The historical development of the process of polycentrism, particularly as it has manifested itself in the growing differences between the Russian and Chinese Communists, is a subject to which a great deal of careful study has recently been devoted and on which there is already an excellent body of analytical literature. There is no need to attempt to recapitulate here the conclusions-remarkably unanimous, in the circumstances-at which leading scholars have arrived concerning the causes and course of this process. Suffice it to recall that it had its origins, generally speaking, in two great events of the year 1948: the forced defection of the Jugoslavs, and the Communist seizure of power in China. The unity of the bloc never fully recovered from the shock of the Jugoslav defection. Had the Jugoslavs undergone something like a counterrevolution-had they shaken off their own Communist dictatorship, adopted a form of government which permitted democratic freedoms, and relaxed the governmental hold on the economy to a point where the system would have been no longer classifiable as a Leninist- Marxist one-the effect on bloc unity would have been less; for then the defection could have been regarded simply as the loss of a position to the capitalist world: a regrettable setback but not unprecedented, and no fit cause of doubt or questioning for a movement which had always prided itself on its ability to pocket losses and to recover from them. But when the Jugoslavs failed to do any of these things-when the Jugoslav Communist Party remained in power, and Jugoslavia did not go over to the capitalist camp but carried on much as before, claiming to be a Communist state and talking like one but not recognizing the discipline of the bloc or accepting any political obligations toward it-this was really unsettling for those who had remained faithful; for it raised the appalling question whether monolithic unity and discipline were essential at all to the development of Marxian socialism: whether one could not be a perfectly good Communist without taking orders blindly from Moscow and without following slavishly the pattern of institutions and methods established by the Soviet Union.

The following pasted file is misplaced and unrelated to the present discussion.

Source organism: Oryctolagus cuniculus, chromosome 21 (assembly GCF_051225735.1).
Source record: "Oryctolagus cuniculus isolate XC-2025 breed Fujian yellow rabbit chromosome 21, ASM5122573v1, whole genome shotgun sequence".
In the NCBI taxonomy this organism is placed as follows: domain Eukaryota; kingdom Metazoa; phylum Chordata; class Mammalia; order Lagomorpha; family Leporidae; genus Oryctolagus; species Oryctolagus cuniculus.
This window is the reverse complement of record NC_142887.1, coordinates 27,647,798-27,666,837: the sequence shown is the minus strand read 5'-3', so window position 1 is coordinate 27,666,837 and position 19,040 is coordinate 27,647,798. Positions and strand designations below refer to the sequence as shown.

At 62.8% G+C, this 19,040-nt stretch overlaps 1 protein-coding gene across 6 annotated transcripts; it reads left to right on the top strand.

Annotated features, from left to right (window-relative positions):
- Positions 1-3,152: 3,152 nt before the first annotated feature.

And since the strains of Stalinist rule were greater in the more Westernized states of the satellite area of Eastern Europe than in Russia itself, this suggestion-that there might be more than one path to socialism- was particularly insidious in its effect on the satellite régimes. Many were the satellite Communists who, in the years following Tito's break with Stalin, groaned under the necessity of pursuing Stalinist policies obviously unfitted to the traditions and psychology of their country and stole envious looks at the Jugoslavs, who could now cut their cloth to suit their own figure and yet maintain the claim to be good Marxian socialists. It is instructive to reflect that precisely that feature of Jugoslav behavior which so many Americans today find it impossible to forgive, namely, that the Jugoslavs did not, so to speak, "go capitalist," but carried on as a Marxian-socialist state, was the factor which more than any other proved disrupting in its effect on bloc unity.